Garment workers protest deadly fire at Walmart-linked factory

On the same weekend that saw 1,000 actions across the United States supporting Walmart workers and their fight for dignity, at least 112 garment workers in Bangladesh were killed in a factory fire as they reportedly worked overtime for American clothing labels and retailers, including Walmart.

Just outside the capital city of Dhaka, the Tazreen Fashions factory was engulfed in flames Nov. 24. As workers tried to escape, they found exits blocked or locked. Bdnews24 reported interviewing survivors who said the main gate was locked from the outside. The New York Times, quoting a Bangladeshi labor leader, Kalpona Akter, reported the stairs were blocked. “In this factory, there was a pile of fabrics and yarn stored on the ground floor that caught fire. Workers couldn’t evacuate through the stairs,” said Akter, of the Bangladesh Center for Worker Solidarity.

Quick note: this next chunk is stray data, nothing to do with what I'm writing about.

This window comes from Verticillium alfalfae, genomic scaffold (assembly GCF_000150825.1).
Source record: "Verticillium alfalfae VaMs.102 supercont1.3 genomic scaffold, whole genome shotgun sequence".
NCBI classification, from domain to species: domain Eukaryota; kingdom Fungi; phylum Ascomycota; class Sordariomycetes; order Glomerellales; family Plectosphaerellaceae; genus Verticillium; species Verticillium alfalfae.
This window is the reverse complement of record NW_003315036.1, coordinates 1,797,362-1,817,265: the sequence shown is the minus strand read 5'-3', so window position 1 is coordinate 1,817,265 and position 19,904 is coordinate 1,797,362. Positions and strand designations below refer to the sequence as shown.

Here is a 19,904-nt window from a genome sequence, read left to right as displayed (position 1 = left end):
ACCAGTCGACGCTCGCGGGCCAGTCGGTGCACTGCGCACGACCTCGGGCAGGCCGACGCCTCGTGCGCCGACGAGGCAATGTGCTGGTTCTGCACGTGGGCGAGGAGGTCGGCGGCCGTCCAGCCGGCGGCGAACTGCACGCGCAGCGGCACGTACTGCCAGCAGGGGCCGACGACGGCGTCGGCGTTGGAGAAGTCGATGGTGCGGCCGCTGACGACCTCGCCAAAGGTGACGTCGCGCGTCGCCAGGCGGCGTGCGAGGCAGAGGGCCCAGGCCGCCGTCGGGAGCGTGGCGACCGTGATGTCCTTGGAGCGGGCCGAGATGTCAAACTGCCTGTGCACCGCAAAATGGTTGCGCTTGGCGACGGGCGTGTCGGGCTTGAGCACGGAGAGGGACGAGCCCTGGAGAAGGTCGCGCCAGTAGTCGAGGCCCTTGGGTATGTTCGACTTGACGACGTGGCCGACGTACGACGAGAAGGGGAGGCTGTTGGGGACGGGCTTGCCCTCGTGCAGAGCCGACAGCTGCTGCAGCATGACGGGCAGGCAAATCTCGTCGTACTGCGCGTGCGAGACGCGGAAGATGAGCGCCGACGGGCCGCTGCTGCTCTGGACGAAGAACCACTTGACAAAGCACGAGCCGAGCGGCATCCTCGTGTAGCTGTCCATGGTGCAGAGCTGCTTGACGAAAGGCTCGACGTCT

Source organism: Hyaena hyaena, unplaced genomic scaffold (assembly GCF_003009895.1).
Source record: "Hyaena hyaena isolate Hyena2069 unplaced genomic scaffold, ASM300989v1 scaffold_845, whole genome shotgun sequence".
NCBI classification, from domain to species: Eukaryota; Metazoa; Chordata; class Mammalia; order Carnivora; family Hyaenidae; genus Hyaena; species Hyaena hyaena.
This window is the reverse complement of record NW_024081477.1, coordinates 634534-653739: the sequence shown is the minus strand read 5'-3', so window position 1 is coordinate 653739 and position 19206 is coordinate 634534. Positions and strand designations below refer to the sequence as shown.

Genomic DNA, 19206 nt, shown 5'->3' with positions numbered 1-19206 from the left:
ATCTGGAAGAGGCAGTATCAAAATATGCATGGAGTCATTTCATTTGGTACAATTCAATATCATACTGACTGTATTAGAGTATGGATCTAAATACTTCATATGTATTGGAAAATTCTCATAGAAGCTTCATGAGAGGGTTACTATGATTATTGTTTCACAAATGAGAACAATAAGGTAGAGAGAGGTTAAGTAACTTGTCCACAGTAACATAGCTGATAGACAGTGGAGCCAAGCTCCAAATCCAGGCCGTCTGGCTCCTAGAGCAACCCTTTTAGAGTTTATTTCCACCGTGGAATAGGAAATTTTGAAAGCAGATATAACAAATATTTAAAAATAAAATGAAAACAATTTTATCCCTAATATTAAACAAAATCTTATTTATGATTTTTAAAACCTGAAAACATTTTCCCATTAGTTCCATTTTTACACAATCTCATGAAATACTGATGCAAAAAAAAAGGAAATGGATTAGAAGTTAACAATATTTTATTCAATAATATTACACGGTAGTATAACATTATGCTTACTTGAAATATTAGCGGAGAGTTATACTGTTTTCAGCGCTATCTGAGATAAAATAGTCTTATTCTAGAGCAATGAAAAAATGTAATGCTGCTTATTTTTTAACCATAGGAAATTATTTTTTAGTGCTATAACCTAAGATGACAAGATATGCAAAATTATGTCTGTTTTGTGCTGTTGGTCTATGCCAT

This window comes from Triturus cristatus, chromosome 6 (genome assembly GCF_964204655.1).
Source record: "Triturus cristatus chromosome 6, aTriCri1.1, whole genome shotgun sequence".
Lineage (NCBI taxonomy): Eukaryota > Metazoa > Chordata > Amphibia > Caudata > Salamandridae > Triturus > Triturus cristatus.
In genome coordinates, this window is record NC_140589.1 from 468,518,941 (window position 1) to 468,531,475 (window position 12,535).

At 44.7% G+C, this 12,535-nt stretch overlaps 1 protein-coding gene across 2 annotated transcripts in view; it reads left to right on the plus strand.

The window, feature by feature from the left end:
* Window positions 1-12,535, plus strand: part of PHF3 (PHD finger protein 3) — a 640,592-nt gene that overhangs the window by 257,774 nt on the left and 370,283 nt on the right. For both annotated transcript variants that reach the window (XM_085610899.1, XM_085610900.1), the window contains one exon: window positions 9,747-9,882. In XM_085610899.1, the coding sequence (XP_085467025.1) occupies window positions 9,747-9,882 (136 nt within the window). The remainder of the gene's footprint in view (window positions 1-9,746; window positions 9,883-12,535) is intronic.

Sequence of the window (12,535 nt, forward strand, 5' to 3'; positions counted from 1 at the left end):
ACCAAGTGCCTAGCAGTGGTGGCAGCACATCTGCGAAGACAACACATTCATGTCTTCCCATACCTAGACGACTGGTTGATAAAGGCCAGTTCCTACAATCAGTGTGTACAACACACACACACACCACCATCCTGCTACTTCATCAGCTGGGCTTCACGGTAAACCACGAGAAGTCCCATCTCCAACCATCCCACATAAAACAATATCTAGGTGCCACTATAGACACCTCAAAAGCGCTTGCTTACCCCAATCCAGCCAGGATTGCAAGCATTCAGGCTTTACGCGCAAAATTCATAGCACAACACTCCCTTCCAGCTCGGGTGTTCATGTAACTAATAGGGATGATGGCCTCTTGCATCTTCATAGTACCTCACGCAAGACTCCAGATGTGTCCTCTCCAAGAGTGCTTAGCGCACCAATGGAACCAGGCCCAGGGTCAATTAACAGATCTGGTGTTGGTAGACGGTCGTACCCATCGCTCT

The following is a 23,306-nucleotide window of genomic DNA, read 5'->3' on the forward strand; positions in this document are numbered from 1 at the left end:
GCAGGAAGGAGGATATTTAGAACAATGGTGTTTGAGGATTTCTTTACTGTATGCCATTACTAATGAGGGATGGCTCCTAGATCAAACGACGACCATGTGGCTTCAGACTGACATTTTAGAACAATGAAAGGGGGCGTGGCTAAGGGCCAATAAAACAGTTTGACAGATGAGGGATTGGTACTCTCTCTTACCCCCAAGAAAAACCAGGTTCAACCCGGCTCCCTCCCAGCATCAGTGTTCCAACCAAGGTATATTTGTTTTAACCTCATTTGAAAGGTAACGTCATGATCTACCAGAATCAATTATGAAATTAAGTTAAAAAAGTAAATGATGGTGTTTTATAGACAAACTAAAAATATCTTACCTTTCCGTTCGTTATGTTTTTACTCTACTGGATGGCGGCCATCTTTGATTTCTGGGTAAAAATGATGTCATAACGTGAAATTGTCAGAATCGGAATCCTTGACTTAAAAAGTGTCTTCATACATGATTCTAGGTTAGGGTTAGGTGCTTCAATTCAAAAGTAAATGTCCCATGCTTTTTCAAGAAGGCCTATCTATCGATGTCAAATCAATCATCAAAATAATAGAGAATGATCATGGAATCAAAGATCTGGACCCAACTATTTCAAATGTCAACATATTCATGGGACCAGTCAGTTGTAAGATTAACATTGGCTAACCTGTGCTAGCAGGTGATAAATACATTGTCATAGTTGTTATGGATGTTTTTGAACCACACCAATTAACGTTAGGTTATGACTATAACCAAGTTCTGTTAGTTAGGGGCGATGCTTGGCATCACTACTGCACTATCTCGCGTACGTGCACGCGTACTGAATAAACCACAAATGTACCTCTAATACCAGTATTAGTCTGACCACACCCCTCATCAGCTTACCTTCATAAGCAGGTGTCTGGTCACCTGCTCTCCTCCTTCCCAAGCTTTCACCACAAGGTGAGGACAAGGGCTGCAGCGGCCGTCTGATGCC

Labor leaders, inspecting the burned out factory, said Walmart and other American brand labels were found.

On Nov. 26 thousands protested the conditions that led to the workers’ deaths. Union leaders called the tragedy “an act of murder,” demanding owners – and Western retailers and brands – take responsibility. “These international, Western brands have a lot of responsibility for these fire issues,” Akter said.

Bangladesh garment factories, most of them located in the Ashulia Industrial Zone where the fire took place, have been plagued with numerous health and safety problems, including fires and lack of emergency exits. ABC News reported 700 workers have died in fires at Bangladesh garment factories in the last five years.

Bangladesh garment workers, mostly young women, are among the lowest paid in the world and work in grueling conditions. The garment industry is considered key to the Bangladesh economy. It employs 3 million workers who produce $18 billion in exports per year.